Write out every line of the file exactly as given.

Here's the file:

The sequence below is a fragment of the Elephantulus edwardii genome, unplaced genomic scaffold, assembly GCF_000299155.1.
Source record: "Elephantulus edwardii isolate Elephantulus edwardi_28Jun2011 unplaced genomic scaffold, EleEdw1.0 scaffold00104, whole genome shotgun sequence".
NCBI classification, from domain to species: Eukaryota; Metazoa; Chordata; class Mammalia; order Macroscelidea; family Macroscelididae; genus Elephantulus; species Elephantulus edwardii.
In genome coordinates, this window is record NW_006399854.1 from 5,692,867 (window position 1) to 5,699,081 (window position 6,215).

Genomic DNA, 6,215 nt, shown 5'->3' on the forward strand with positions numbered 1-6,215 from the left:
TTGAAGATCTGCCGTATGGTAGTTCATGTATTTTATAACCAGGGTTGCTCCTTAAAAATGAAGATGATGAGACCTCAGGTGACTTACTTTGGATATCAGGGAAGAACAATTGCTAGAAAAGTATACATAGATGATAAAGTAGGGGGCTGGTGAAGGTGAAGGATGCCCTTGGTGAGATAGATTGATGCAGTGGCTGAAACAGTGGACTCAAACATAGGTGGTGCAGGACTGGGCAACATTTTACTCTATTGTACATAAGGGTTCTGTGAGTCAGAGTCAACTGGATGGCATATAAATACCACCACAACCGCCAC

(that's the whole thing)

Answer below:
The sequence below is a fragment of the Elephantulus edwardii genome, unplaced genomic scaffold, assembly GCF_000299155.1.
Source record: "Elephantulus edwardii isolate Elephantulus edwardi_28Jun2011 unplaced genomic scaffold, EleEdw1.0 scaffold00104, whole genome shotgun sequence".
NCBI classification, from domain to species: Eukaryota; Metazoa; Chordata; class Mammalia; order Macroscelidea; family Macroscelididae; genus Elephantulus; species Elephantulus edwardii.
In genome coordinates, this window is record NW_006399854.1 from 5,692,867 (window position 1) to 5,699,081 (window position 6,215).

Genomic DNA, 6,215 nt, shown 5'->3' on the forward strand with positions numbered 1-6,215 from the left:
TTGAAGATCTGCCGTATGGTAGTTCATGTATTTTATAACCAGGGTTGCTCCTTAAAAATGAAGATGATGAGACCTCAGGTGACTTACTTTGGATATCAGGGAAGAACAATTGCTAGAAAAGTATACATAGATGATAAAGTAGGGGGCTGGTGAAGGTGAAGGATGCCCTTGGTGAGATAGATTGATGCAGTGGCTGAAACAGTGGACTCAAACATAGGTGGTGCAGGACTGGGCAACATTTTACTCTATTGTACATAAGGGTTCTGTGAGTCAGAGTCAACTGGATGGCATATAAATACCACCACAACCGCCAC